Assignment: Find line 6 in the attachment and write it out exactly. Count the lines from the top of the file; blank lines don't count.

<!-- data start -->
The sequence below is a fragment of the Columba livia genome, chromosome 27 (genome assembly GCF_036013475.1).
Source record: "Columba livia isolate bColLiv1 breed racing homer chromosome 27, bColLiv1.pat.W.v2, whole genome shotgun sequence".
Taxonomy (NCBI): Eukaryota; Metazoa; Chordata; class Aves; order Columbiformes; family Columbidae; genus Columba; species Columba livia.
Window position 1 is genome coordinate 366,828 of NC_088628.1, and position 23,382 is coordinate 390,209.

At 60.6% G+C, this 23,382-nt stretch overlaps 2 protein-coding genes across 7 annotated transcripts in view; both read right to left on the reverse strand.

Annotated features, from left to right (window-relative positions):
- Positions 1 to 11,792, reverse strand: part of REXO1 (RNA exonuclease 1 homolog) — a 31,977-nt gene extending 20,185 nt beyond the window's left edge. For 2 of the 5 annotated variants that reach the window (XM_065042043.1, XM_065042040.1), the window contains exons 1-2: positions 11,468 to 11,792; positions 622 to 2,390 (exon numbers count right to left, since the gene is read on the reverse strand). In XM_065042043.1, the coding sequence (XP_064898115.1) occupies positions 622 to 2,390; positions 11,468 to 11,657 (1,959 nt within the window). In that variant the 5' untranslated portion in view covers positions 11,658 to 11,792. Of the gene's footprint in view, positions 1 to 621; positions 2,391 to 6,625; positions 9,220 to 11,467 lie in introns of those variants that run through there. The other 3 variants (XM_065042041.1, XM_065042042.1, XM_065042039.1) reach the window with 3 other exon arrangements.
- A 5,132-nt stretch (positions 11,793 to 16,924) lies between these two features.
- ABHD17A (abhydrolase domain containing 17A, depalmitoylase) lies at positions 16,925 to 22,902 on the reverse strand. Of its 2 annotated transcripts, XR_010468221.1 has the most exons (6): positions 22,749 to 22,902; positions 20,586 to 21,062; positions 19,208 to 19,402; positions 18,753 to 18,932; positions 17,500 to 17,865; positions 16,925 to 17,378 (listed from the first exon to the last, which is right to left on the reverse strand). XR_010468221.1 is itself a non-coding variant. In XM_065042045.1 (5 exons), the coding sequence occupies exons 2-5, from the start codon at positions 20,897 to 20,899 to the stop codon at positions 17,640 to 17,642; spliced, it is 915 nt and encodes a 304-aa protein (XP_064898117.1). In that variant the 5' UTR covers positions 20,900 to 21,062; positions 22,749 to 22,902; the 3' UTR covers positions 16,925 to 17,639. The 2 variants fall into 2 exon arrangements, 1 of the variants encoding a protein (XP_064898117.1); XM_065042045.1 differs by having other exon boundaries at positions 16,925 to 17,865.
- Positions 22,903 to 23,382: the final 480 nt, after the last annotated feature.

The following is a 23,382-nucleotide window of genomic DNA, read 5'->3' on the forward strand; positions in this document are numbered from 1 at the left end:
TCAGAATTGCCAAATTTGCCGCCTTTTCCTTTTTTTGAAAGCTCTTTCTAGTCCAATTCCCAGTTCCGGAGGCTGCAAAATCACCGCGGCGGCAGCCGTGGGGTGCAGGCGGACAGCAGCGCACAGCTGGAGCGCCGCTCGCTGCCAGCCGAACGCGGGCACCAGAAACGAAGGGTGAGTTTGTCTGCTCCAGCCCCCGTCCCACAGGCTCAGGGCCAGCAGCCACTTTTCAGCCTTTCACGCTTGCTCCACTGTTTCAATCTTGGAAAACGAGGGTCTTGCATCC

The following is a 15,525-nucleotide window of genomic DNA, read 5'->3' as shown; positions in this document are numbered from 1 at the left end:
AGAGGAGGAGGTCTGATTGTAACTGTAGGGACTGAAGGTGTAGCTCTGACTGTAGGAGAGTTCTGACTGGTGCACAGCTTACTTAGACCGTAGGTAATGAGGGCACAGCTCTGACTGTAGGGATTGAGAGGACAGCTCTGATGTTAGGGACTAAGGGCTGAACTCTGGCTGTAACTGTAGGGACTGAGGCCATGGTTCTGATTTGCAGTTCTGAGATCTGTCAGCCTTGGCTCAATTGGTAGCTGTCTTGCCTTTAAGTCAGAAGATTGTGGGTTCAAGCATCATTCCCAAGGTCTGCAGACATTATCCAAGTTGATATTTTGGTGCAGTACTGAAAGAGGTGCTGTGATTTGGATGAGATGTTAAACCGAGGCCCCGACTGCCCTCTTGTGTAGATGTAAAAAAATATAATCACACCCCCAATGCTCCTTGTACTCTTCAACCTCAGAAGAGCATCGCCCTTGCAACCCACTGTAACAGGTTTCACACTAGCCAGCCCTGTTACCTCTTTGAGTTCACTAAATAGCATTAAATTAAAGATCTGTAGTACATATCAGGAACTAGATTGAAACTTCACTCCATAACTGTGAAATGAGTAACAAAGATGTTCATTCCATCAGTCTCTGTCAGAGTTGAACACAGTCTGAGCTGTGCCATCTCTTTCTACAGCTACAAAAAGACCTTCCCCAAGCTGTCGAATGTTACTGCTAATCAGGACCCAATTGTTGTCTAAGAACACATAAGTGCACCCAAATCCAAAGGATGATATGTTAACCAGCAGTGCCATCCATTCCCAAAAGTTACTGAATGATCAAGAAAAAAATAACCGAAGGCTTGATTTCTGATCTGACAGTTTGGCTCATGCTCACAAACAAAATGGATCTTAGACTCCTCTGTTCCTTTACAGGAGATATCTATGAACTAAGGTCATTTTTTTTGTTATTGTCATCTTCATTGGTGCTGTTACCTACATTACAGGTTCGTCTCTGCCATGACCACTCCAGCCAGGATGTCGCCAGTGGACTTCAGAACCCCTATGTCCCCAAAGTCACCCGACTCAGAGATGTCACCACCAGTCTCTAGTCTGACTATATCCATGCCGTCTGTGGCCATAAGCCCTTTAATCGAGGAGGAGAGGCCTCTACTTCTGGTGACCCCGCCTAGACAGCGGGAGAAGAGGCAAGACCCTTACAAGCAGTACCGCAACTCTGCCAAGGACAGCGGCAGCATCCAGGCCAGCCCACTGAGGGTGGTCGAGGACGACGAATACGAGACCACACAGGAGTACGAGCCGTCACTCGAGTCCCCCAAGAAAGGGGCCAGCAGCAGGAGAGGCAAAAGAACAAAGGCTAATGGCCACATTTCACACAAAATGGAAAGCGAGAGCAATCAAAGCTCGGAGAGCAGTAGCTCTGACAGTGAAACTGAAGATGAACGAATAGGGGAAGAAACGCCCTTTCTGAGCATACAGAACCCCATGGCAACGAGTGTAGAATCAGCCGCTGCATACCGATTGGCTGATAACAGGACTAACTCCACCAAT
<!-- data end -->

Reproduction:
Annotated features, from left to right (window-relative positions):